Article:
Children involved in dangerous activities

Published 12:00 am Friday, April 25, 2008

The issue: Evidence of gang activity abounds in Selma.

Our position: We need to get a handle on this before summer begins.

An old-fashioned rumble occurred on Broad Street on Thursday between young people. Some wore red and some wore blue.

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The Crips began in Los Angeles in 1969 by Raymond Washington and Stanley Tookie Williams III. It aligns with the Folk Nation, and its membership is about 45,000 nationwide. Their colors are blue. Their sign is the six-pointed star.

We have signs of them or their wannabes here. Look on some of the vacant building here. Spray painted on them &8220;Crips.&8221;

They are enemies with the Bloods.

Bloods are identified by the red worn by their members. The Bloods once were individual gangs in Los Angeles, but as the Crips began to expand and encroach on other territory, some gangs joined together and eventually became the Blood family.

Most experts on gangs say there is no such thing as a wannabe. If a child believes he is a Crip, he&8217;s a Crip.

The wannabe label usually comes from police or school officials who doesn&8217;t want to say there are pure gangs in an area.

Calling thugs who battle in the street and wear colors associated with a nation wanna-bes give a community a false sense of safety. People believe they don&8217;t have to worry about anything if the high school kids are just emulating something they see on television.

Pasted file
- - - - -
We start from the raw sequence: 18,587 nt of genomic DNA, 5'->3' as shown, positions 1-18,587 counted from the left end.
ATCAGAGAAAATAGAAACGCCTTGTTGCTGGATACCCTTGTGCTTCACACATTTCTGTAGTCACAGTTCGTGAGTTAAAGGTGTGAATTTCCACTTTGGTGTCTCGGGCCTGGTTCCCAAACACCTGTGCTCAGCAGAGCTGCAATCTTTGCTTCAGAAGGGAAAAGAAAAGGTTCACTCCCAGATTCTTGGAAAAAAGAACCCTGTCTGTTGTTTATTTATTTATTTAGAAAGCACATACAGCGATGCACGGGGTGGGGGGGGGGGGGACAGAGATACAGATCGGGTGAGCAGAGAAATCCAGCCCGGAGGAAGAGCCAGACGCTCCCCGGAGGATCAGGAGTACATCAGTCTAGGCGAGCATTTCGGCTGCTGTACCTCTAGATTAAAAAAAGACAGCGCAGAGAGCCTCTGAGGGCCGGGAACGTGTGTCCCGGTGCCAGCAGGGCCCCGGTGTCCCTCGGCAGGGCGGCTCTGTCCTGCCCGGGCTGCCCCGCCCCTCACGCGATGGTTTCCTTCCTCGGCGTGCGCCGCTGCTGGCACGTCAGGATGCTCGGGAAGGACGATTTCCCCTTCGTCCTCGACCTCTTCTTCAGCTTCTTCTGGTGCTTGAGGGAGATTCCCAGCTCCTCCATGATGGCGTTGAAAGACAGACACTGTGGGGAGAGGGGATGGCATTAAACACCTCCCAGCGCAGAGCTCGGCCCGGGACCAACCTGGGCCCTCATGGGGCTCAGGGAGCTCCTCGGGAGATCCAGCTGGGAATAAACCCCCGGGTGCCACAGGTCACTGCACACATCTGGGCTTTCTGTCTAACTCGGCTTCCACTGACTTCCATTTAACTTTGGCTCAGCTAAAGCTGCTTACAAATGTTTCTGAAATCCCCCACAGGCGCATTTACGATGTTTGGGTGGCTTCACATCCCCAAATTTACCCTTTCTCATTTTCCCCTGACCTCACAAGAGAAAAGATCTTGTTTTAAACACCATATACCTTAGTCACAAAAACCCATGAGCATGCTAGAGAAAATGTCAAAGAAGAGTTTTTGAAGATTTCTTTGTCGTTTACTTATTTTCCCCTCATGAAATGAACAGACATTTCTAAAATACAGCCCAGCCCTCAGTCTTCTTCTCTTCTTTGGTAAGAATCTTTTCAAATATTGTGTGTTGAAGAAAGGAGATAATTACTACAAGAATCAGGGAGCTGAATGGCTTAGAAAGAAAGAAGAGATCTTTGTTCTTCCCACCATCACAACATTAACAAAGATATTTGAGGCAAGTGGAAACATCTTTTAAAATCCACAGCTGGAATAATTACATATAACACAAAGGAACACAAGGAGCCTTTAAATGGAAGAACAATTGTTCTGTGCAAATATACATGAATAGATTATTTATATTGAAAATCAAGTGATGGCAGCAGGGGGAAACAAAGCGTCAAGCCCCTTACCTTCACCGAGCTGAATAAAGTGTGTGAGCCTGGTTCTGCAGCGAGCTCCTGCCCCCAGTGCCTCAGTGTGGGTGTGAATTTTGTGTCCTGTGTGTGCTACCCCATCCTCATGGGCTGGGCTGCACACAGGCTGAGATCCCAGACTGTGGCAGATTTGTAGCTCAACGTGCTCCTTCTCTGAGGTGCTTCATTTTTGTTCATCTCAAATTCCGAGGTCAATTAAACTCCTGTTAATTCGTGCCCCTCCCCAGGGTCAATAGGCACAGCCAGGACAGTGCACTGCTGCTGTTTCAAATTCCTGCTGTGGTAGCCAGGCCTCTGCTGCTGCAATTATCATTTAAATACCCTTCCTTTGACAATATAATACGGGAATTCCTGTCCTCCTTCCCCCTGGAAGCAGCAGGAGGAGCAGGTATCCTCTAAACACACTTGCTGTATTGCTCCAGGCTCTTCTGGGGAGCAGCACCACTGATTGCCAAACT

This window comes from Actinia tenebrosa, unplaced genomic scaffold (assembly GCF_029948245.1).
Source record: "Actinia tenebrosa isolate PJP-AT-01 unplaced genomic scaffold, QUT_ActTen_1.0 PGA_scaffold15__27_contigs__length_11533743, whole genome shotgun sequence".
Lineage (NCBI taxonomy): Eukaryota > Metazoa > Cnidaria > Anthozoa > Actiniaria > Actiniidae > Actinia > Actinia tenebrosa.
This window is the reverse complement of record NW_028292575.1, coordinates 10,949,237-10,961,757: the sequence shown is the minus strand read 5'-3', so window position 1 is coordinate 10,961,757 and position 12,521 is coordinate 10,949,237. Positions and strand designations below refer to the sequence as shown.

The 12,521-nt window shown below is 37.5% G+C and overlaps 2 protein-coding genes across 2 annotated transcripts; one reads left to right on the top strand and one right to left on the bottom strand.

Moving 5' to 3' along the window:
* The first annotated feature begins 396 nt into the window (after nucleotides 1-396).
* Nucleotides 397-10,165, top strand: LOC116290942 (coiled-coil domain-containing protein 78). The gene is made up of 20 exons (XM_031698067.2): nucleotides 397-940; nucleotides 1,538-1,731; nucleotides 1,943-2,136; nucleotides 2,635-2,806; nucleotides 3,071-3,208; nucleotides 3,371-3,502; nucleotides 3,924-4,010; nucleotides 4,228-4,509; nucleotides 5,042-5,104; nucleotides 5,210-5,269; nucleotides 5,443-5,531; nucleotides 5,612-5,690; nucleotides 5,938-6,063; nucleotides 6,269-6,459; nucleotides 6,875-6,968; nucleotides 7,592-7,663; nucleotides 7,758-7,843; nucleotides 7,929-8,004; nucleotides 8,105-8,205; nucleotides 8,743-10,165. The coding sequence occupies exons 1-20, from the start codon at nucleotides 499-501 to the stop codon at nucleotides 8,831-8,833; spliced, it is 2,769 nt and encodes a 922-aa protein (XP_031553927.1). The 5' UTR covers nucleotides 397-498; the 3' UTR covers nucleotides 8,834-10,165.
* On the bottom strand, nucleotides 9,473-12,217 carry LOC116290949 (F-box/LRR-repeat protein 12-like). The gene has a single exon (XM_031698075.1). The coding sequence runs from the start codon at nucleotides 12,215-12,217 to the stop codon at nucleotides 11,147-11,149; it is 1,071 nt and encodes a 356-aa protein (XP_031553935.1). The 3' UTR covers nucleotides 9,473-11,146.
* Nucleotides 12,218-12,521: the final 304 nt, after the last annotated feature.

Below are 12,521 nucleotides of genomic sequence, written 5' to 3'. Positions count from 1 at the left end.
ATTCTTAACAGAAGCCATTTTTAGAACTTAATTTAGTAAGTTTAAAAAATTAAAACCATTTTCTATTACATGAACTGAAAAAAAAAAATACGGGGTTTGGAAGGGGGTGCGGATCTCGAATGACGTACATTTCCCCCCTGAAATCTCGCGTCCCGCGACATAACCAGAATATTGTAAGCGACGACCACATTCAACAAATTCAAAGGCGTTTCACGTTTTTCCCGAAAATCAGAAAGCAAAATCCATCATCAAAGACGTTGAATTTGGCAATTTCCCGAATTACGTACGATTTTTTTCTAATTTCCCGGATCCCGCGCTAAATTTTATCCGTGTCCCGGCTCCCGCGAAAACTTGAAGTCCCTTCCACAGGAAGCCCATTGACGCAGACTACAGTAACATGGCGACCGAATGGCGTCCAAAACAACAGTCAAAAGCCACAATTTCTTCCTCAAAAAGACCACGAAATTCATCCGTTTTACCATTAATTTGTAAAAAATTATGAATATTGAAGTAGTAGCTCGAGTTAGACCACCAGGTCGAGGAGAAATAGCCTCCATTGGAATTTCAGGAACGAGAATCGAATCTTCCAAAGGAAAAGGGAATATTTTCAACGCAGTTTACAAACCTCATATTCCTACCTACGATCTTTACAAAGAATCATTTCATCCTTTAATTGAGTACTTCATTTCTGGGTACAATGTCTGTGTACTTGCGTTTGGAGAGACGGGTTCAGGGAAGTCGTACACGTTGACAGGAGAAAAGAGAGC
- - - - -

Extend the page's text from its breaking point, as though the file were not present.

Tell that to the residents who live near Selma High School. Some of them say they will go into their houses around 3 p.m. each day because they know a fight will break out.

Some of those in the fight on Thursday were school students. Others were not and came toward the campus after school.

This is disturbing.

If children do not feel safe, they cannot learn. If a teacher does not feel safe, he or she cannot teach.

If a school or the neighborhood around it is not safe, we must make it safe.

This gang activity is not a reflection on the superintendent of education or law enforcement or the mayor.

Young people join gangs for a variety of reasons; the same reasons they join the YMCA or Boy Scouts or Girl Scouts &8212; a sense of belonging and commitment, companionship, training, activities and status.

It is time for us to acknowledge we have a problem and begin to take steps to correct it.

The family and the community share responsibility for helping teach children. If police officers are needed outside the school at 3 p.m., then get them there. If training for parents is needed, let&8217;s see the program.

Next time, an annoying fight among 30 children might turn into something worse.